Last week I had a chance to travel to Toronto. My 11 year-old son attended a week long ice hockey camp at Eagle Lake, Ontario, about l50 miles north of Toronto. On our 4 hour drive back to Toronto, I asked my son what he liked about the camp. He responded, “The hockey…it was good to review things with different coaches and to practice it again on the ice every day.” My son’s simple assessment made me think about my impending visit to Toronto Chinatown. It had been 22 years since my last visit. Is Toronto Chinatown facing the same challenges as ours? What strategies do they have to make their Chinatown relevant to residents and visitors? But before Chinatown, my son and I had an important visit to make to the Hockey Hall of Fame.
The HHOF displays history and tradition of ice hockey that is unmatched by any sport. You don’t have to like hockey to appreciate the athleticism and skill of hockey players. It is a shame that ice hockey remains a fourth tier sport in the USA. It will continue to remain a fourth tier sport because of the focus on developing individual players and not on developing a generations of youth that will play hockey for fun, and who will then pass the game onto the next generation. There are too many kids who “drop-out” of hockey, sometimes until adulthood and sometimes forever. When asked what position he likes to play, my son’s typical reply, “everything,” is often met with confusion. He loves to play the game. Shouldn’t that be the answer for most kids at age 11? At a very early age my son has comprehended that if you love hockey, you should enjoy playing goalie, defense and offense. To do and play everything is to understand that nature of hockey as a team sport.
Up next after the HHOF was Chinatown. I took the Streetcar to the heart of Chinatown to meet with the President of the Toronto Chinatown Business Improvement Association, Tonny Louie. When I got off the Streetcar, I noticed the electronic big screen advertisements that you typically find in big urban centers in NY, Tokyo or Hong Kong. Not something you will find in Seattle. I also noticed the absence of a traditional Chinatown Gate. But what was present was vibrancy in the neighborhood that does quite equal Chinatowns in NY or SF, and more than Seattle Chinatown ID.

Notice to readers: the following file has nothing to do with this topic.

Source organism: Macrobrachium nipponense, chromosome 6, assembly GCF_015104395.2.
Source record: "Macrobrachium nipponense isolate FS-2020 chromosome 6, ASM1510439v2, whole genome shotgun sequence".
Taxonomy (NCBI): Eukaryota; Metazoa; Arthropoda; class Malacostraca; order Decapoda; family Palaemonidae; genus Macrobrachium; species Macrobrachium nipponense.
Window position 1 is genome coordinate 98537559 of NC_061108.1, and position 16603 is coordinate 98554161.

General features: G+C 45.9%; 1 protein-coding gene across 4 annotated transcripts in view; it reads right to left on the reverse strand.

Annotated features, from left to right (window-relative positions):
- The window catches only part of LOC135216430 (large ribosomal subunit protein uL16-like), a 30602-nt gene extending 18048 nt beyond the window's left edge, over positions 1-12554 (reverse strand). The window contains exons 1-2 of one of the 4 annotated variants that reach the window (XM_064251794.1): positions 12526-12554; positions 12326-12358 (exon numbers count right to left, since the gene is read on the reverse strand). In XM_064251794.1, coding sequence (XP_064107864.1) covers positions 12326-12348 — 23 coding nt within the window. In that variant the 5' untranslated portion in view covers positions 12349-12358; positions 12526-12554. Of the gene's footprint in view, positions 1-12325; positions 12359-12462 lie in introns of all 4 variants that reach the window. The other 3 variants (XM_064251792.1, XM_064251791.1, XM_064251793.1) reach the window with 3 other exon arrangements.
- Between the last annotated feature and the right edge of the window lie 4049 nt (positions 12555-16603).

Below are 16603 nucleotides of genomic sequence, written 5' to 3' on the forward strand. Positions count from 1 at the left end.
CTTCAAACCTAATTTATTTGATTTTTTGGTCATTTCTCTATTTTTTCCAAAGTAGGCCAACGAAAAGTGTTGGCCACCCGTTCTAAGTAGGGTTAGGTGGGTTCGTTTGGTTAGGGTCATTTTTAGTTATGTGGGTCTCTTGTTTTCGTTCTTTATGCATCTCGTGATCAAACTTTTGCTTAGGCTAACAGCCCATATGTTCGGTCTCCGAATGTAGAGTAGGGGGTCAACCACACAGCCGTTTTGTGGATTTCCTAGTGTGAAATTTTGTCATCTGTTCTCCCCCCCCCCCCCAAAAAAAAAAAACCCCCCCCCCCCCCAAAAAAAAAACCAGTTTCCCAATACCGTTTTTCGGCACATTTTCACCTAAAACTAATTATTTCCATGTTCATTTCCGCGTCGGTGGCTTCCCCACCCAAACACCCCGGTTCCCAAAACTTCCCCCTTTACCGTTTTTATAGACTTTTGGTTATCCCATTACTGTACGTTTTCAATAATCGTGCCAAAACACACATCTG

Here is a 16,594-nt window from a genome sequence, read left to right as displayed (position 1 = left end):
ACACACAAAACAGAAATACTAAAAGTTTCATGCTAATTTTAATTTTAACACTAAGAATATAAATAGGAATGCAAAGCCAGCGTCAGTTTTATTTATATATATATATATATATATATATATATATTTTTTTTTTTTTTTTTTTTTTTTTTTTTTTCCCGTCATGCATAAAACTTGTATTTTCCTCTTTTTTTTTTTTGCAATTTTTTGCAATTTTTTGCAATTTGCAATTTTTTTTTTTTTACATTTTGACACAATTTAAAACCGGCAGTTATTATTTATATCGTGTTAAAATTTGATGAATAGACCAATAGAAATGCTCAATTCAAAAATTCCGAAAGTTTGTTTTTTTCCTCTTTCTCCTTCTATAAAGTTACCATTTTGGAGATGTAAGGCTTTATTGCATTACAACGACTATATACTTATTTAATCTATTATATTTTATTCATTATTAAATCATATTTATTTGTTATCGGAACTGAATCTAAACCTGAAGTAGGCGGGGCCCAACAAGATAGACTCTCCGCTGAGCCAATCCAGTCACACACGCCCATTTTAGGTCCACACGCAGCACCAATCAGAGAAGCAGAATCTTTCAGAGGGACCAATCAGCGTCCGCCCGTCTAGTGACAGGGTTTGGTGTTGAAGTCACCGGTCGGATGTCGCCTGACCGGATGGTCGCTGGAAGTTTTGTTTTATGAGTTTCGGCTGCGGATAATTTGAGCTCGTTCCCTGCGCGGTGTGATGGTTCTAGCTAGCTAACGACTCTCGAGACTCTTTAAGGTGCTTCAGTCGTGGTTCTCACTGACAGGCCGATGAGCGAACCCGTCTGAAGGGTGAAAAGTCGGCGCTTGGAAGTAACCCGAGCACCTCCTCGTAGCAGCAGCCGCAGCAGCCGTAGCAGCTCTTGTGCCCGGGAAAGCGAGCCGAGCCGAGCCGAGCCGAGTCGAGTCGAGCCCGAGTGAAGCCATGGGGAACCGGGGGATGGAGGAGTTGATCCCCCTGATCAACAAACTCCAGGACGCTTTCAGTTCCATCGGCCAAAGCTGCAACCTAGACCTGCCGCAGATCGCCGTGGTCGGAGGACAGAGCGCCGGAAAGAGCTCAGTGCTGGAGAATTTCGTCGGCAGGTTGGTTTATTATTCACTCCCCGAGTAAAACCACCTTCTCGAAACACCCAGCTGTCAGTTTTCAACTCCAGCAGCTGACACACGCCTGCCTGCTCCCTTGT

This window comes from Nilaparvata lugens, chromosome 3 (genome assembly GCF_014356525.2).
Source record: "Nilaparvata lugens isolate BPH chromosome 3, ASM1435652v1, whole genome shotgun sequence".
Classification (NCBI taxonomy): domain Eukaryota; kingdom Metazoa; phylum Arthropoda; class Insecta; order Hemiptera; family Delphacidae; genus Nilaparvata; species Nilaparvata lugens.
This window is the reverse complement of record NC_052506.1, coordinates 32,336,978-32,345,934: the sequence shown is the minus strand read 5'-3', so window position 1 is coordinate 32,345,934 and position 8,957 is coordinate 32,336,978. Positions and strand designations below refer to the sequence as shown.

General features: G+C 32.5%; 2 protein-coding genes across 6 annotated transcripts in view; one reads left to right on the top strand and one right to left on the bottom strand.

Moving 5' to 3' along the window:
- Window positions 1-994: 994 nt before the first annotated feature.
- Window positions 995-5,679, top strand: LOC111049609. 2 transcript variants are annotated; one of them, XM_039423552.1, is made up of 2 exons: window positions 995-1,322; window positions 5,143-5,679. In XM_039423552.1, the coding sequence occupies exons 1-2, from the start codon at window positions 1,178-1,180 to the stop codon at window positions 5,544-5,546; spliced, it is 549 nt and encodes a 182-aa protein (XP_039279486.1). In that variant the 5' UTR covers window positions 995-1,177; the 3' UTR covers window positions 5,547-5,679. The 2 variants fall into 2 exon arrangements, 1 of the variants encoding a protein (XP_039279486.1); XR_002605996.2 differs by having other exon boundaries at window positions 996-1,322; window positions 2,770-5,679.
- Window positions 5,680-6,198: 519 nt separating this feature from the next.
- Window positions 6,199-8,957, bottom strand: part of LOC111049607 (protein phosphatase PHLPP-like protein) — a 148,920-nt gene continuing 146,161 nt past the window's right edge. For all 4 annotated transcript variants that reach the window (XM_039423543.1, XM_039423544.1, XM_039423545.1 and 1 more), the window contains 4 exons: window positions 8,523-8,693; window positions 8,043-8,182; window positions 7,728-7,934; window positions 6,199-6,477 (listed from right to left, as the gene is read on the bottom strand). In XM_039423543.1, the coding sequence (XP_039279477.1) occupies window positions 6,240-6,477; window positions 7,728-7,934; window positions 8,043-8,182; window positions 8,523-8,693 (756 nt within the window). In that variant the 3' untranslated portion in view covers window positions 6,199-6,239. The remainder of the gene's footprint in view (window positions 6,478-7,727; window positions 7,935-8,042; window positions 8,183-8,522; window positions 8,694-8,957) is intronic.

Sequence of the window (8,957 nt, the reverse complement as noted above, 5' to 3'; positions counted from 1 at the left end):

Tonny Louie, owns a bar in Chinatown and lives upstairs with his multigenerational family. For four hours on a Sunday evening, Tonny toured me around where I got to learn about their landmarks; meet business owners and other BIA board members; hear about their new Night Market, up-zoning of the neighborhood and weekly phone calls with the local police Captain. It didn’t take me long to determine that Tonny is basically an unpaid Executive Director of their BIA. Also, that Toronto Chinatown faces the same challenges as Seattle and other historic Asian neighborhoods in North America. Remarkably, Tonny does not use the easy excuses I often hear in the ID. I did not once hear Tonny complain about the BIA’s budget or money as the problem to meet their community’s challenges. Tonny’s approach is simple, do more and inspire others to do more. If our BIA has any desire to do things better, I would advise them to talk to Tonny, but be prepared to hear about somebody that lives by doing “everything.”
It was great to get away and to revisit the strategies and beliefs that I have about economic development for our Chinatown/ID. As with my son, it helps to be thousands of miles away to focus on what we want to be great at and what we have to do to get there. “Everything” may be confusing to some, but not to everybody. I also asked my son what he wished he could change about the camp. He replied like a true hockey player, “I wish I had more ice time.” I wish I had more time, too.